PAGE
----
Rather than suggest specific recordings for you to try, I'm going to focus instead on acoustic guitarists, both classical and jazz:
1. Classical and flamenco guitarists: Andres Segovia; Manitas de Plata; the Romeros (look for their 1960's recordings on Mercury's "Living Presence" re-issue CD's); Christopher Parkening (perhaps the greatest living classical guitarist).
2. Jazz/world/miscellaneous: Django Reinhart (the brilliant Gypsy jazz guitarist from the 1930's and 1940's); Charlie Byrd (almost any of his recordings on Riverside or Concord); Egberto Gismonti.
You might find the following Web site on acoustic guitarists of interest:
Many years ago, while in high school, I took some lessons from Charlie Byrd, and have loved the acoustic guitar ever since. I hope you will share your comments with us as you discover new artists or recordings that you particularly like.
One of the more annoying aspects of getting older is that the brain cells don't fire quite as rapidly as they used to, and I often get additional ideas after making a post. So, bear with me. There are three other classical guitarists that I should have included, since I have many of their recordings and think highly of their abilities:
Julian Bream; Eliot Fisk; and John Williams. I also mentioned the Romero family -- you might also look for recordings by one member of the family, Pepe Romero.
Good listening to you.
Wow ... these are terrific recommendations. Thanks! I'm putting together a list of CD's right now to buy. I'll keep you posted on my thoughts (for whatever they're worth) on the first round of CD's. I'll take any more recommendations you've got. This has been fun. You can never have too much music.
Be sure not to neglect the late, great John Fahey. Labelled as an 'American primitive', the man was certainly a visionary and straddled numerous genres with much experimentation & extrapolation. His earlier works focus on acoustically based recordings and are nearly all worthy of your attention. I would also heartily recommend "Of Rivers and Religion', a mid-'70's recording with a full band that dove into a strange nether-region of languid guitar strum/jug band fusion that to this day seems timeless. Sandy Bull (also recently passed on) is another great one. His first two albums, "Fantasias for Guitar & Banjo" and "Inventions" are great and, although featuring some electric guitar work are primarily acoustic guitar-based and offer up an amazing blend of classical, traditional and avante-garde stylings with the heavy influence of a variety of ethnic musical stylings. He even features an oud on many recordings and admits a serious debt to Hamza El Din for much of his inspiration for some of his classic pieces. He would be legendary just for his 'Blend' (from "Fantasias") and 'Blend 2' (from "Inventions") compositions if nothing else. Robbie Basho, a compadre of John Fahey who also recorded on his Takoma record label did some fascinating work along a similar path. Heavily influenced by eastern philosophies and musical idioms with a complex and very lyrical feel. The above musicians veer away from the path of the more classically based composers offered up in this thread, but are well worth looking into.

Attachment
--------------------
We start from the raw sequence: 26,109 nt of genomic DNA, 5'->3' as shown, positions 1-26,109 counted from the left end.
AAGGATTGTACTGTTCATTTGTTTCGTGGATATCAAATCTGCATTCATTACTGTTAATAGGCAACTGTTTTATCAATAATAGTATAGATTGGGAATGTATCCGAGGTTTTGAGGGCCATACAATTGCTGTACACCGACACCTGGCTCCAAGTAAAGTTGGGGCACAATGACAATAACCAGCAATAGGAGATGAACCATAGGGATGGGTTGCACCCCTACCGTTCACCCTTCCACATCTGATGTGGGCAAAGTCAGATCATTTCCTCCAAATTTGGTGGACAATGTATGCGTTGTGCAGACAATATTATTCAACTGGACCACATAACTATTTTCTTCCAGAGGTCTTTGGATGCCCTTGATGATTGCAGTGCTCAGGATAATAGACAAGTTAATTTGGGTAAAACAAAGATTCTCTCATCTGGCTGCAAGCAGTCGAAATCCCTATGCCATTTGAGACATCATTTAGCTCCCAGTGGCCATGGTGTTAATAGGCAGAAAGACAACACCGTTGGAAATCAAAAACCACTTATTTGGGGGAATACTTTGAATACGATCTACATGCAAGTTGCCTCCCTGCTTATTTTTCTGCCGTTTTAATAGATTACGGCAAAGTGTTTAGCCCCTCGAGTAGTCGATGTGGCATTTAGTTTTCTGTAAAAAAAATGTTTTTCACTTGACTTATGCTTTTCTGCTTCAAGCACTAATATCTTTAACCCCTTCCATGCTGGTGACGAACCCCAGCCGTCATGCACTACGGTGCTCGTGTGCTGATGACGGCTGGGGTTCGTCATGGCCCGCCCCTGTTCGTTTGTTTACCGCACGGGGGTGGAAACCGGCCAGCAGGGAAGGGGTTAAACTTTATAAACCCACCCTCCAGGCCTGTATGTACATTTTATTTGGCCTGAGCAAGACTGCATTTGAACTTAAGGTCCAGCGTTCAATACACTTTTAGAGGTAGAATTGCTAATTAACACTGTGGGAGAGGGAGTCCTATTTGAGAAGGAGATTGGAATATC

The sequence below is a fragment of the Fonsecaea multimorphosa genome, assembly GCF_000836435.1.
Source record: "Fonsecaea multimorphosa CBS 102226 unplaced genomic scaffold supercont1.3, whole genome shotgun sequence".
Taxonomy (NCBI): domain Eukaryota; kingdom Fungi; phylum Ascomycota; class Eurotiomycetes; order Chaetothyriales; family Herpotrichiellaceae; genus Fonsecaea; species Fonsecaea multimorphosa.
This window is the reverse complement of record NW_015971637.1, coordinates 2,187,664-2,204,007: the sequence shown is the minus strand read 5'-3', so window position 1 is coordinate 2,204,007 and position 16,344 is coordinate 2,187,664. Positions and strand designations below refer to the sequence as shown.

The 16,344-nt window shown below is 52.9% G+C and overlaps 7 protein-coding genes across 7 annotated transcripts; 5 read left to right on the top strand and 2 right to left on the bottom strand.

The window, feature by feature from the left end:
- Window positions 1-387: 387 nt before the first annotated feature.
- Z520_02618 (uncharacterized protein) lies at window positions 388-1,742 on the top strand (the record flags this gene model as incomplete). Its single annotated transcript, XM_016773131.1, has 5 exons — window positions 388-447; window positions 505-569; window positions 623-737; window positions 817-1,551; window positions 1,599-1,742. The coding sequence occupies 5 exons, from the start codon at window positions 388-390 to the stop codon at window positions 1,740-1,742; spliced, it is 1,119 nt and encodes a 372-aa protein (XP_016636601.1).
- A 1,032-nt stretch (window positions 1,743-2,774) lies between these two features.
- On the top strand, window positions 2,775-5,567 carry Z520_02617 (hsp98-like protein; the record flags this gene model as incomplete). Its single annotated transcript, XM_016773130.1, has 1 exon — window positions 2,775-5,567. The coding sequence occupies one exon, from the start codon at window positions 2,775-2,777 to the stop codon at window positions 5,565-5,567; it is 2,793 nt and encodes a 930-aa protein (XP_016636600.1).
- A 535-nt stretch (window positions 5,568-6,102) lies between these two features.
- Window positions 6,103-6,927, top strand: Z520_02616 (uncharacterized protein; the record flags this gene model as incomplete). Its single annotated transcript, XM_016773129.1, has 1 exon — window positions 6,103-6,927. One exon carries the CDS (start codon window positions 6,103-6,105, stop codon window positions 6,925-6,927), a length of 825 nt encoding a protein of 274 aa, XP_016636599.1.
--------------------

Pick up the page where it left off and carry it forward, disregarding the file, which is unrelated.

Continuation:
I am not sure that anyone on here will know who this artist is, but I'll take a shot. Maybe SD will know him.
The greatest guitarist to have ever recorded in the 20th century, is Vicente Gomez. He can be seen in the 1941 film classic "Blood and Sand". The recordings he made in 1939 on Decca 78s(later transferred to Decca Microgroove LP entitled "GUITAR RECITAL"), were so incredible, that I have yet to hear any Guitarist of his equal. Laurindo Almeida, and Segovia would tell you the same, as even on the back of thier early LP liner notes Gomez is mentioned as Perfection itself. This work was transferred recently with terrible over-application of Noise reduction on a CD by Doremi. The CD is entitled Segovia and his contemporaries Volume 5. It also will let you compare the Segovia versions to the Gomez versions. You can draw your conclusions. The CD is available from ALLEGRO IMPORTS. IT IS AN EDUCATION......Frank
I might as well mention the other ones that had no equal. These were the greatest in thier day.